The company also expects to produce more than $17 million per year in renewable hemp fibre, woodlike chips, pellets, matting and seed products. "These bio-based products signify the future of sustainable development and clean green technology by replacing products that cause serious environmental damage with innovative carbon-negative alternatives," he told The Intelligencer in a telephone interview from a Toronto hotel.

Industrial hemp has been grown for thousands of years to make fibre for clothing, furniture, ropes, sails and more. Baker said that as an agricultural crop, hemp is beneficial -- it can be readily grown organically as it does not require the use of harsh chemical herbicides, pesticides and defoliants as do many other fibre crops.

Baker and his wife, Christine, have owned and operated Stonehedge Kennels and horse breeding farm on Eggleton Road southeast of Stirling for the past 25 years. Their 50-acre farm is located almost next door to their daughter, Beth Bouma, who has 80 acres. Baker said he's spent the past 10 years growing, testing and coming up with his own varieties of hemp and is now looking to industrialize it for the marketplace. He said the Quinte area and Northumberland region provides an ideal soil/climate resource on which to develop the hemp biomass sector.

As well, he said the regions' proximity to the Quebec-Ontario market corridor and the eastern seaboard of the United States provides an additional competitive advantage. Baker said he will need at least 17,000 acres of land to produce hemp. He plans on contracting hemp production to growers along the 401 corridor. "This will be an opportunity for Northumberland, Hastings and Prince Edward and Lennox and Addington farmers to grow seeds that we need to plant acreage," he said.

Baker said he believes growing hemp can be as profitable as other crops. "It's a great opportunity and our farming community can gauge on this... but it will take some patience on everyone's part." He is now looking for a location for the bio-refining facility for hemp, adding that it will have to be along the 401 corridor, central to where the hemp is grown. "We hope to be ordering equipment in three months and start production 12 to 15 months from today," Baker said. "We will have to contract some acreage this year in anticipation of the plant being up in 12 months."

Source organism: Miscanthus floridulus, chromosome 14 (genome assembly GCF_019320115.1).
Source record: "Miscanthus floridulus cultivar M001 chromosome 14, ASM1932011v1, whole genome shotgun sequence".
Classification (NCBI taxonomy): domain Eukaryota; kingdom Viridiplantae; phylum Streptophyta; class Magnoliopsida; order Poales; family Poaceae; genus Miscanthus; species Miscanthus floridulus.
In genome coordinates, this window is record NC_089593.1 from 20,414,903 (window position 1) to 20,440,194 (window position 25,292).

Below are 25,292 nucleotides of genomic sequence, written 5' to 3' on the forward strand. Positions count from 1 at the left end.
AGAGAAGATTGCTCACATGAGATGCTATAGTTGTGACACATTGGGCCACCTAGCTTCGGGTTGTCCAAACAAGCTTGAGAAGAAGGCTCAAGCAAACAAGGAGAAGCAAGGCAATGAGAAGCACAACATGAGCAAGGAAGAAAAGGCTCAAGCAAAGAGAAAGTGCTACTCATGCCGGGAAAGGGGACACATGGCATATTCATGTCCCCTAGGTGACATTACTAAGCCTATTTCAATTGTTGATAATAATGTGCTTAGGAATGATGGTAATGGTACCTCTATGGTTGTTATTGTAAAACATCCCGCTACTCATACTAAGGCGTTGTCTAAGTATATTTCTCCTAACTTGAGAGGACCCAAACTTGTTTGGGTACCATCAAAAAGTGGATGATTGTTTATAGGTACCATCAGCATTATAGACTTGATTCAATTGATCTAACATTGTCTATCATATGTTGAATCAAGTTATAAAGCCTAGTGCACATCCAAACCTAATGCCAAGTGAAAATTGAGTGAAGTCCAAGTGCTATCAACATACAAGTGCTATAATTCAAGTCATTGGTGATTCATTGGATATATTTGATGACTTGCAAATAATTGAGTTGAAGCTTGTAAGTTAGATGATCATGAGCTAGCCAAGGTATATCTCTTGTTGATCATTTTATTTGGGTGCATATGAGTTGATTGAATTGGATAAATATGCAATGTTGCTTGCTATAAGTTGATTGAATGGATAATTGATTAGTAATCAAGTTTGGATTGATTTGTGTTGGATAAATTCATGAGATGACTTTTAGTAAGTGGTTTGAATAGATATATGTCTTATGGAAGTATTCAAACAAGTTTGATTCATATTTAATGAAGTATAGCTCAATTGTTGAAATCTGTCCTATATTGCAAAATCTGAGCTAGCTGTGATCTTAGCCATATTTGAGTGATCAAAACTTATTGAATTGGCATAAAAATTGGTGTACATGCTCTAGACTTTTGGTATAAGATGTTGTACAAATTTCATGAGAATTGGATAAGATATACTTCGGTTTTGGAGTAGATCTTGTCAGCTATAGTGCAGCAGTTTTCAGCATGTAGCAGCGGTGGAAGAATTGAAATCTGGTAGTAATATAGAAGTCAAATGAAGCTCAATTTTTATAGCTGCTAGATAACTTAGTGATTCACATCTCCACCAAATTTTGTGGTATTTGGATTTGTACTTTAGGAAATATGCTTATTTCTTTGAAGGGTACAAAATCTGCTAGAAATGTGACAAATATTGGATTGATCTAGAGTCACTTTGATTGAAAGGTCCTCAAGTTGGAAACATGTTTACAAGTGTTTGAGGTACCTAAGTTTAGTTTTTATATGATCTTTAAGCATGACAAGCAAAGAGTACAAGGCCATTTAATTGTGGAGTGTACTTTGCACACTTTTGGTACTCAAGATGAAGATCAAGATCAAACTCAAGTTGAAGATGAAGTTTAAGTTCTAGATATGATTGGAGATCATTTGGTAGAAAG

He added the success of the operation may mean adding additional bio-refining facilities in the future. "The whole project will be in the neighbourhood of $20 million," Baker said. "This $2-million private investment is a giant step ahead." He said the possibilities are endless, considering that the global renewable and bioproducts industry is expected to exceed $125 billion in revenues by 2010. Baker credits several organizations for contributing to his success, including the Trenval Business Development Corporation, Northumberland Community Futures Development Corporation and the Easter Lake Ontario Innovation Network.

Gerrit DeBruyn, Trenval's executive director, accompanied Baker to Toronto Wednesday and said the investment is like a dream come true. "Trenval had been working with John probably seven years or so ago when he had this dream of utilizing hemp in various products and we have been supporting his mission by providing him some funding ... we're delighted today that after years of patience and perseverance on John's part that we're able to see a major breakthrough here," he said.

DeBruyn said Trenval will assist Baker in taking the next step in opening his bio-refining facility. "It's green energy and obviously we're very supportive of that," he said.